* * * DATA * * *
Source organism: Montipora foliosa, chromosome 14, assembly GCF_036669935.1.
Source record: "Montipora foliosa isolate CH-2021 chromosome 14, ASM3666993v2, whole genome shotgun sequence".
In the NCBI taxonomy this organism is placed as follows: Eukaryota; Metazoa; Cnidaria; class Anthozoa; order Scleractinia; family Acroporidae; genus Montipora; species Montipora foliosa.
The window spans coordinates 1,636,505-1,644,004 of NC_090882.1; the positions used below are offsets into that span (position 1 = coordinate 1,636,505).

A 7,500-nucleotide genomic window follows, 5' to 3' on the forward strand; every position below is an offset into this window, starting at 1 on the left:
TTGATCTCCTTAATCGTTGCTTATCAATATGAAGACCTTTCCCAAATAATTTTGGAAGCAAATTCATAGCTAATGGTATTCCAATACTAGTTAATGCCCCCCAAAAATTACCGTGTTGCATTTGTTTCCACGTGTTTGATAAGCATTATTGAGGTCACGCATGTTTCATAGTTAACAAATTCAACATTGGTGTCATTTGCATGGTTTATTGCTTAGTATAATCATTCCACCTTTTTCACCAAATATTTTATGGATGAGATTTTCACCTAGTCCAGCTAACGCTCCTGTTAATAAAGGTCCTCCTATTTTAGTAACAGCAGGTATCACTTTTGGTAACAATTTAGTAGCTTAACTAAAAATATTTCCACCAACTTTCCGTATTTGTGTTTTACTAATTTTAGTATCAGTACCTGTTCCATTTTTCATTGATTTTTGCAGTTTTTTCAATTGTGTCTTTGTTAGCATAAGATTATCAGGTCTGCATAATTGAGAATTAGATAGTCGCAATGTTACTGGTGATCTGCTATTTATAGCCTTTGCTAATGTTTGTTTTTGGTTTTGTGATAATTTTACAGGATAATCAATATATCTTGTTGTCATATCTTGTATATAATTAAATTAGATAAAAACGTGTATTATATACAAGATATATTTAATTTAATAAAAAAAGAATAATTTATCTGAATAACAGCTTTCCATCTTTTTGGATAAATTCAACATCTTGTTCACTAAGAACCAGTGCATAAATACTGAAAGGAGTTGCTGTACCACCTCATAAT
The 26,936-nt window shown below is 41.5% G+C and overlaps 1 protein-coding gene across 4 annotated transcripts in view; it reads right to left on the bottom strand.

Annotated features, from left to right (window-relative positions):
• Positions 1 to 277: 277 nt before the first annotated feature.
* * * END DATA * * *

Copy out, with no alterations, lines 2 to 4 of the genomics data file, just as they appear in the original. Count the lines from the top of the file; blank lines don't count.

Source record: "Montipora foliosa isolate CH-2021 chromosome 14, ASM3666993v2, whole genome shotgun sequence".
In the NCBI taxonomy this organism is placed as follows: Eukaryota; Metazoa; Cnidaria; class Anthozoa; order Scleractinia; family Acroporidae; genus Montipora; species Montipora foliosa.
The window spans coordinates 1,636,505-1,644,004 of NC_090882.1; the positions used below are offsets into that span (position 1 = coordinate 1,636,505).